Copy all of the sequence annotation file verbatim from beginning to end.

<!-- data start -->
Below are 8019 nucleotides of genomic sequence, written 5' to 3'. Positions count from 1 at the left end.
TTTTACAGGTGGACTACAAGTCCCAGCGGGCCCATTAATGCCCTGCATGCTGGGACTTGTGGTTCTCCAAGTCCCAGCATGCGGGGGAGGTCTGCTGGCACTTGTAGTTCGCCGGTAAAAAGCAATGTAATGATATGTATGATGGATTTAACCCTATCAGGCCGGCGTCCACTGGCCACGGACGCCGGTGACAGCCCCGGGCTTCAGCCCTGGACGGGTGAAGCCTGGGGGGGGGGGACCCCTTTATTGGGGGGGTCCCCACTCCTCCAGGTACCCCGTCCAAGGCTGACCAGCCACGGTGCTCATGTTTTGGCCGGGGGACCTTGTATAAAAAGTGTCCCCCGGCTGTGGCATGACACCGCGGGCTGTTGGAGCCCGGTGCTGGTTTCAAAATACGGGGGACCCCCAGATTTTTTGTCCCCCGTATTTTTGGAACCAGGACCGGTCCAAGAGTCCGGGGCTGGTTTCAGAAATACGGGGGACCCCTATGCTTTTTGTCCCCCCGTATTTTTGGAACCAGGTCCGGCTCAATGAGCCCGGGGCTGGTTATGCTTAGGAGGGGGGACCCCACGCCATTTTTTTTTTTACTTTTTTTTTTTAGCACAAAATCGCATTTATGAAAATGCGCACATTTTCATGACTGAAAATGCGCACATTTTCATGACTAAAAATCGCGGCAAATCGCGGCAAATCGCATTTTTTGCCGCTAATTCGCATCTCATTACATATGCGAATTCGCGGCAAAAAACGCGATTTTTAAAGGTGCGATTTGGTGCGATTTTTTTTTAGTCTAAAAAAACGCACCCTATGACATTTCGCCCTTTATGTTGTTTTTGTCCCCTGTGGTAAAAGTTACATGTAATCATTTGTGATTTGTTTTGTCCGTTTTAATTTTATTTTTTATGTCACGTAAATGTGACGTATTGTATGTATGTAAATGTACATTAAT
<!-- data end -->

Below are 8019 nucleotides of genomic sequence, written 5' to 3'. Positions count from 1 at the left end.
TTTTACAGGTGGACTACAAGTCCCAGCGGGCCCATTAATGCCCTGCATGCTGGGACTTGTGGTTCTCCAAGTCCCAGCATGCGGGGGAGGTCTGCTGGCACTTGTAGTTCGCCGGTAAAAAGCAATGTAATGATATGTATGATGGATTTAACCCTATCAGGCCGGCGTCCACTGGCCACGGACGCCGGTGACAGCCCCGGGCTTCAGCCCTGGACGGGTGAAGCCTGGGGGGGGGGGACCCCTTTATTGGGGGGGTCCCCACTCCTCCAGGTACCCCGTCCAAGGCTGACCAGCCACGGTGCTCATGTTTTGGCCGGGGGACCTTGTATAAAAAGTGTCCCCCGGCTGTGGCATGACACCGCGGGCTGTTGGAGCCCGGTGCTGGTTTCAAAATACGGGGGACCCCCAGATTTTTTGTCCCCCGTATTTTTGGAACCAGGACCGGTCCAAGAGTCCGGGGCTGGTTTCAGAAATACGGGGGACCCCTATGCTTTTTGTCCCCCCGTATTTTTGGAACCAGGTCCGGCTCAATGAGCCCGGGGCTGGTTATGCTTAGGAGGGGGGACCCCACGCCATTTTTTTTTTTACTTTTTTTTTTTAGCACAAAATCGCATTTATGAAAATGCGCACATTTTCATGACTGAAAATGCGCACATTTTCATGACTAAAAATCGCGGCAAATCGCGGCAAATCGCATTTTTTGCCGCTAATTCGCATCTCATTACATATGCGAATTCGCGGCAAAAAACGCGATTTTTAAAGGTGCGATTTGGTGCGATTTTTTTTTAGTCTAAAAAAACGCACCCTATGACATTTCGCCCTTTATGTTGTTTTTGTCCCCTGTGGTAAAAGTTACATGTAATCATTTGTGATTTGTTTTGTCCGTTTTAATTTTATTTTTTATGTCACGTAAATGTGACGTATTGTATGTATGTAAATGTACATTAAT